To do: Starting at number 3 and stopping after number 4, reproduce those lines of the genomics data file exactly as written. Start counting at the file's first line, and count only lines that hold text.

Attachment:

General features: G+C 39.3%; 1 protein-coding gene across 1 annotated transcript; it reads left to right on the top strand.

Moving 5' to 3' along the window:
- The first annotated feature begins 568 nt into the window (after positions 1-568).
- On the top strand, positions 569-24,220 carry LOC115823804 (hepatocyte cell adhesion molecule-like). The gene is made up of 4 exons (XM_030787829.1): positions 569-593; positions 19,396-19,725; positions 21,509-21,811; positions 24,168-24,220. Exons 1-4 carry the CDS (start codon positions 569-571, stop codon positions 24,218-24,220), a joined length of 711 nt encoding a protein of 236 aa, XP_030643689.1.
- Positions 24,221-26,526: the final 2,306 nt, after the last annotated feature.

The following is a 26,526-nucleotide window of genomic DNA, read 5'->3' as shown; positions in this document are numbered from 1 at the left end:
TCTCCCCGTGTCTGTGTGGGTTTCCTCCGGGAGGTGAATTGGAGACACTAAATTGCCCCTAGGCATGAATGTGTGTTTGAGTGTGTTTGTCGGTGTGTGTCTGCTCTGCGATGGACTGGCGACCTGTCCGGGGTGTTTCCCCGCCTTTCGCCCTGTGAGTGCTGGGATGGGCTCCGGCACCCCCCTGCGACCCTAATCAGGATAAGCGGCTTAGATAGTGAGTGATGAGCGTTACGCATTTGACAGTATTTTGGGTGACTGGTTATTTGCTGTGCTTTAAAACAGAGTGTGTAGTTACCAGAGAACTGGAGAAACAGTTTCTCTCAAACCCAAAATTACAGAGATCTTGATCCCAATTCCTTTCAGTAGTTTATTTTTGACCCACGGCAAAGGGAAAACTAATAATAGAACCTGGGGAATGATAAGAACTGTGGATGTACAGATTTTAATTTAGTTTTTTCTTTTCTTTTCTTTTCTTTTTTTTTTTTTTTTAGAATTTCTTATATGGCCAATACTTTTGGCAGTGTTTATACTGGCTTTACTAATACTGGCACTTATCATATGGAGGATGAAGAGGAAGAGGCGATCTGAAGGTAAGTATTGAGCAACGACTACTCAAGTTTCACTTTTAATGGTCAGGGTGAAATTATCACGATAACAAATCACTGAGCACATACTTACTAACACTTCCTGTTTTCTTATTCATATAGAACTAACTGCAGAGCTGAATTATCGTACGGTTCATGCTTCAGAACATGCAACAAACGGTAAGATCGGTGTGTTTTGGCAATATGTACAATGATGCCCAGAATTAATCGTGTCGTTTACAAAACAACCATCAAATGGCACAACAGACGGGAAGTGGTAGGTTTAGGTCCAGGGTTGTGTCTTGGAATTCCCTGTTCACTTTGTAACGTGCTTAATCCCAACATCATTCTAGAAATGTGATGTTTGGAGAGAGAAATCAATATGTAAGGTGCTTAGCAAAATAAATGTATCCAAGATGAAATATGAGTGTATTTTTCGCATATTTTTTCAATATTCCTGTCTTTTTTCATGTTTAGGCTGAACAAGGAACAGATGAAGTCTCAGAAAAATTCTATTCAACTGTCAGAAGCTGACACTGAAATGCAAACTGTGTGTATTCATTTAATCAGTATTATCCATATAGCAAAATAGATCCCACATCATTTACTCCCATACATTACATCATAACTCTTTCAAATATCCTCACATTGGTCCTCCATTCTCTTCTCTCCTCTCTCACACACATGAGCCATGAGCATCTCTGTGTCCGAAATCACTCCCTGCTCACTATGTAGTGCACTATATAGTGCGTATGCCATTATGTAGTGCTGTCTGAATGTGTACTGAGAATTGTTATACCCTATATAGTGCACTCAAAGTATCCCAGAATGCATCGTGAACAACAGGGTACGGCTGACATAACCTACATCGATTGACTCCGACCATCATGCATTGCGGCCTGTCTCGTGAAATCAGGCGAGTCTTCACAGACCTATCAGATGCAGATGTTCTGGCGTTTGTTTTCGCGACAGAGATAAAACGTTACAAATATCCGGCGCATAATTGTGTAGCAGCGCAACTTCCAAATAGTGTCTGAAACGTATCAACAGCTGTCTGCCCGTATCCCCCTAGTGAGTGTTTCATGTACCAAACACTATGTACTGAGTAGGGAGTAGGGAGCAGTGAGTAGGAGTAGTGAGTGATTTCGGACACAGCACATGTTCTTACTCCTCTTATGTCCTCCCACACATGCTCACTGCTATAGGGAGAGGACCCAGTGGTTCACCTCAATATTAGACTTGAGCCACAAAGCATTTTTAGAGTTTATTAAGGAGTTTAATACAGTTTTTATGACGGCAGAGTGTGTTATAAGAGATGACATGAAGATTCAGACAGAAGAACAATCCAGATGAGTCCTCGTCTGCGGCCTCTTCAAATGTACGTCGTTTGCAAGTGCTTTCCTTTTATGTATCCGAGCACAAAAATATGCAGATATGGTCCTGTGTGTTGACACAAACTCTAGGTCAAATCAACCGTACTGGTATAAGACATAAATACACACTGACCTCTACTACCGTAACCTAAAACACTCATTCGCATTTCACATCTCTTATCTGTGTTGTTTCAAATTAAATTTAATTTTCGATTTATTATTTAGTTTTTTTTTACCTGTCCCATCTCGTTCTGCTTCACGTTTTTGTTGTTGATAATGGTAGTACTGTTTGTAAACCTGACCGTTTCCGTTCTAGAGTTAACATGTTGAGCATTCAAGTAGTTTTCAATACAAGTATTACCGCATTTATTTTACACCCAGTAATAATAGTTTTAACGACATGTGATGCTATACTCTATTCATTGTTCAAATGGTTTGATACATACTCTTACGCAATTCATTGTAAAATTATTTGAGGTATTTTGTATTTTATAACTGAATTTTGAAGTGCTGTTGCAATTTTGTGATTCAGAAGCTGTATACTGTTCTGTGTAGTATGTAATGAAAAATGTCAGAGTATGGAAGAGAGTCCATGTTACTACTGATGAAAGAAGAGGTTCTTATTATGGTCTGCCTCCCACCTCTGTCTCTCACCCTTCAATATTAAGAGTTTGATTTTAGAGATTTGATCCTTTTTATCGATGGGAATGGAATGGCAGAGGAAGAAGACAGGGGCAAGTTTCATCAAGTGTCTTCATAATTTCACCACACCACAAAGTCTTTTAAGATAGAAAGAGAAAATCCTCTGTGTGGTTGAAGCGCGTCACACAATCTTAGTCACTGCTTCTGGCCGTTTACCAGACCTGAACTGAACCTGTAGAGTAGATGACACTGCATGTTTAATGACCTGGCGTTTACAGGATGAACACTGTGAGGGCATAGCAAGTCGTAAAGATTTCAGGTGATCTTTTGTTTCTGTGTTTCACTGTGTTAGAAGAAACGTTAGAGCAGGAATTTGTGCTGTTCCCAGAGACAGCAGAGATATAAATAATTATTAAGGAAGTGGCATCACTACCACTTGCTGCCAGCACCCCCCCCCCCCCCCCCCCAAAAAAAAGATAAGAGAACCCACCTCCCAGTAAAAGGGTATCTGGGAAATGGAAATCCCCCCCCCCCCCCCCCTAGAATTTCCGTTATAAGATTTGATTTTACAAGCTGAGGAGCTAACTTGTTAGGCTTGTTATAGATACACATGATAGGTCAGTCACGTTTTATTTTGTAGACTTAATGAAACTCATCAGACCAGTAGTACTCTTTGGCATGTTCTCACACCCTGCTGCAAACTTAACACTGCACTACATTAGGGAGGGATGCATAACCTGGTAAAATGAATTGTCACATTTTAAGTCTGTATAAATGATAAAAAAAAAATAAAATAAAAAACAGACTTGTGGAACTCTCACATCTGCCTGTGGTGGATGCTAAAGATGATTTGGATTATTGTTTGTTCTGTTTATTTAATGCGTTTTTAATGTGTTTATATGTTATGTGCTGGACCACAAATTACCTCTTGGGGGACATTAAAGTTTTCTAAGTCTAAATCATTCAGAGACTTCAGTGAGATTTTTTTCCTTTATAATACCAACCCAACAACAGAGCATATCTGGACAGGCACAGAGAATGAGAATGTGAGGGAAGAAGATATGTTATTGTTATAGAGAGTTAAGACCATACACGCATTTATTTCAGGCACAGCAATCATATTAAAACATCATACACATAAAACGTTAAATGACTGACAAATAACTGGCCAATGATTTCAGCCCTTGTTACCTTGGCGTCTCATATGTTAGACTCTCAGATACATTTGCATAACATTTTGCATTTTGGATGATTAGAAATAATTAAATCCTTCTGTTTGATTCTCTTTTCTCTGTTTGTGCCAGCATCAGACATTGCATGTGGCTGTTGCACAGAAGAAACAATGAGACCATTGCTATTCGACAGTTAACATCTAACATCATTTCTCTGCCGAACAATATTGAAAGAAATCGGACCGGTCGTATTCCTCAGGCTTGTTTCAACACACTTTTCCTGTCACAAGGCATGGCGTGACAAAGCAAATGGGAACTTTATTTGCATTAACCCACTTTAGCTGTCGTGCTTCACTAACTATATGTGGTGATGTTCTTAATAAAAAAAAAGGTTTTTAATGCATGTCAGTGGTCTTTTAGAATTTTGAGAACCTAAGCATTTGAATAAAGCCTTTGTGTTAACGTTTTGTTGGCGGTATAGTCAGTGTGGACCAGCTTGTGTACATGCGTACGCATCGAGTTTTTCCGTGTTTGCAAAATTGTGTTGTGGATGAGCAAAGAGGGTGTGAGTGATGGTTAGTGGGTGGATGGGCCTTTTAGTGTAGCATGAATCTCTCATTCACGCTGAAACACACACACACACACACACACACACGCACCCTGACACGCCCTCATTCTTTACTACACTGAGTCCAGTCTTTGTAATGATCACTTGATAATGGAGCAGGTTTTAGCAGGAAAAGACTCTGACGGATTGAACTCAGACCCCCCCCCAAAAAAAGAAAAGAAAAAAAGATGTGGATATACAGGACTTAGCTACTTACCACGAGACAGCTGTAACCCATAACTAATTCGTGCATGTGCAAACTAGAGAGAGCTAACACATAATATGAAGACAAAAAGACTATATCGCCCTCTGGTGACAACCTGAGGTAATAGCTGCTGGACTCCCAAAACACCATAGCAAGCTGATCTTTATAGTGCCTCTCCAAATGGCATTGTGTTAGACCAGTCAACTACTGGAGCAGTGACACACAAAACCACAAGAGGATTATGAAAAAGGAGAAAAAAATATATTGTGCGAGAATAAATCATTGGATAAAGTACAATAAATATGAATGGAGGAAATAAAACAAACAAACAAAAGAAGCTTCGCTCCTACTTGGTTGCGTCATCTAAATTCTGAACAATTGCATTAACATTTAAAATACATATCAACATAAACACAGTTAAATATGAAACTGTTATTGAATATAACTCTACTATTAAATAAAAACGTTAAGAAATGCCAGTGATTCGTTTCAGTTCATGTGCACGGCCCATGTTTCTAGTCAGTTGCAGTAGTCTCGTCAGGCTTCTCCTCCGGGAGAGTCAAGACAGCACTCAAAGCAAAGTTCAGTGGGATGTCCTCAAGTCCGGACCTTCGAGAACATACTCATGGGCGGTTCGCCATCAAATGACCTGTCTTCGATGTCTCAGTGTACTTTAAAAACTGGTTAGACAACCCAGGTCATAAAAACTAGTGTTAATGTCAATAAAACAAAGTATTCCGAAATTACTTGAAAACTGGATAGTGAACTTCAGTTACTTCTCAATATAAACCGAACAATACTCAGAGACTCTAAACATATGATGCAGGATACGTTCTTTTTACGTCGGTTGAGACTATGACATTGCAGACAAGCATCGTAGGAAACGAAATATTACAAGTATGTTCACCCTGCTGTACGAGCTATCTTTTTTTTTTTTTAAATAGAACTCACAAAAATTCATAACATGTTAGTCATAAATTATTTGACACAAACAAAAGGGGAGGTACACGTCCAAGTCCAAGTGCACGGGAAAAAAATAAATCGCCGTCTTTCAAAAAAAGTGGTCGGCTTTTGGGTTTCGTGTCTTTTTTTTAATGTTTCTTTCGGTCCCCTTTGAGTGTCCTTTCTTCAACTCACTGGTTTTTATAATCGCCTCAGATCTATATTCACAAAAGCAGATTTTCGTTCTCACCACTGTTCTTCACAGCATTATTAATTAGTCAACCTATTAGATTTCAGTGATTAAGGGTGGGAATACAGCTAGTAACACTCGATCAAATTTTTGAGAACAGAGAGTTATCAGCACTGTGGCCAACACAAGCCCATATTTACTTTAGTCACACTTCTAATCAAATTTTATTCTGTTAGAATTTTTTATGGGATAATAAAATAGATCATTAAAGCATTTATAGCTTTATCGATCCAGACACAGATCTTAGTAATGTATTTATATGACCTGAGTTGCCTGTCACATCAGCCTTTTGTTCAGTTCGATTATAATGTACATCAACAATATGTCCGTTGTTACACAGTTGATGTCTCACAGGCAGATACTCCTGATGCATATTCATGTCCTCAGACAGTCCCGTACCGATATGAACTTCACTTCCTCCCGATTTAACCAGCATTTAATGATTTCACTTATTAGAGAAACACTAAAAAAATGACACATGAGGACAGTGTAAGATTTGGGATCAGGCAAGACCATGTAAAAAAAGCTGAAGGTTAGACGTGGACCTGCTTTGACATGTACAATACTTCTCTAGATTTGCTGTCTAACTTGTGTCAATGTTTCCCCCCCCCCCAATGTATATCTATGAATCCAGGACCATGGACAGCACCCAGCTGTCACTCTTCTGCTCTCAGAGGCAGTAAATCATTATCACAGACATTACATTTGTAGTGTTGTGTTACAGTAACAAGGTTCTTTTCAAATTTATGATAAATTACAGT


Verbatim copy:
- The first annotated feature begins 568 nt into the window (after positions 1-568).
- On the top strand, positions 569-24,220 carry LOC115823804 (hepatocyte cell adhesion molecule-like). The gene is made up of 4 exons (XM_030787829.1): positions 569-593; positions 19,396-19,725; positions 21,509-21,811; positions 24,168-24,220. Exons 1-4 carry the CDS (start codon positions 569-571, stop codon positions 24,218-24,220), a joined length of 711 nt encoding a protein of 236 aa, XP_030643689.1.